Hackers Could be Harder to Catch Under GDPR due to WHOIS Limits


WHOIS, a service utilized by police and journalists to identify and communicate with website owners is now forced to limit some information on its site to conform to the GDPR legislation. For years, authorities do their quick search about the website’s legitimacy on WHOIS. Right now, the site no longer displays email addresses, phone numbers, and contact names. According to the owner of the site, he has requested for more time so he could comply with the GDPR but his request was rejected.

EU’s New Regulation

The General Data Protection Regulation or GDPR is a directive in EU law which covers privacy and data protection for all individuals under the European Union. The GDPR mandates that companies must offer consent when filling out forms or when handling online transactions. By yielding to the consent, websites are producing sensitive data, which is collected and stored.

The GDPR’s main goal is to protect EU’s online citizens from potential privacy breach. It covers all companies dealing with personal data of users living within the coverage of the EU regardless of the geographical location of the company. Companies caught not complying with the directive will be penalized severely.

Although there is a tiered method based on the severity, those caught could be fined up to €20 million or 4 percent of the company’s yearly worldwide turnover, whichever is greater. Because of this, numerous registrars and domain name registries involve in publishing details of the owners of the domain in public are affected.

What Could Be The Implications?

Data offered in this kind of database will become limited. This raised the red flag to anti-piracy groups who claimed that GDPR will make it difficult to track down online scammers and hackers. Currently, the WHOIS database limit is information on sites. When the GDPR was not yet implemented, you would find the name of the organization or person, email addresses, physical addresses, and telephone and mobile numbers. But, these are no longer available.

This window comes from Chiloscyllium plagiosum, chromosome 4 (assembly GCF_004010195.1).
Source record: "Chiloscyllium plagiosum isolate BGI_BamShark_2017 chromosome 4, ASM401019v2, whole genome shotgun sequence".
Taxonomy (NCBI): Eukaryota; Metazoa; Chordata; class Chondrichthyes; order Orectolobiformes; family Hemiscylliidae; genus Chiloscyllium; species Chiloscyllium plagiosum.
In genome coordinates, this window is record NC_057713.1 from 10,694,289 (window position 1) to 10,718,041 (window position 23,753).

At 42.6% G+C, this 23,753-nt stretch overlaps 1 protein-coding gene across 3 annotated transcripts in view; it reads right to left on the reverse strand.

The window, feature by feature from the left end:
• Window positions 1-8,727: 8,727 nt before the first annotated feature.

Although the intention of the EU’s GDPR was good, this will make it very hard to detect potential phishing and hacking scams. Additionally, this move could provide an opportunity for an unknown party hiding under the guise of a legitimate party to gather sensitive data. WHOIS database limits rob the authorities of quick access to crucial data significantly hampering their efforts to identify and terminate the unlawful online activity.

WHOIS database download limits will allow bogus websites and scammers to thrive since it is easier for them now to provide false information so they would not be detected. There is a petition letter signed by 50 organizations involved in online security and IP protection. The letter expresses concern that by following the rules, the sites could potentially over correct, pushing aside proportionality, transparency, and accountability.

In other words, they could comply with the GDPR and hackers can easily slip off the radar of online security and privacy authorities. Companies are going to hurdle a new set of challenges because of GDPR and hackers can devise various ways on how to do effectively implement their scams online. It is going to be a difficult decision upholding the integrity of private data and meeting the demands of the EU regulation. But soon, companies can implement technologies and use techniques to easily comply with GDPR without compromising privacy and security.

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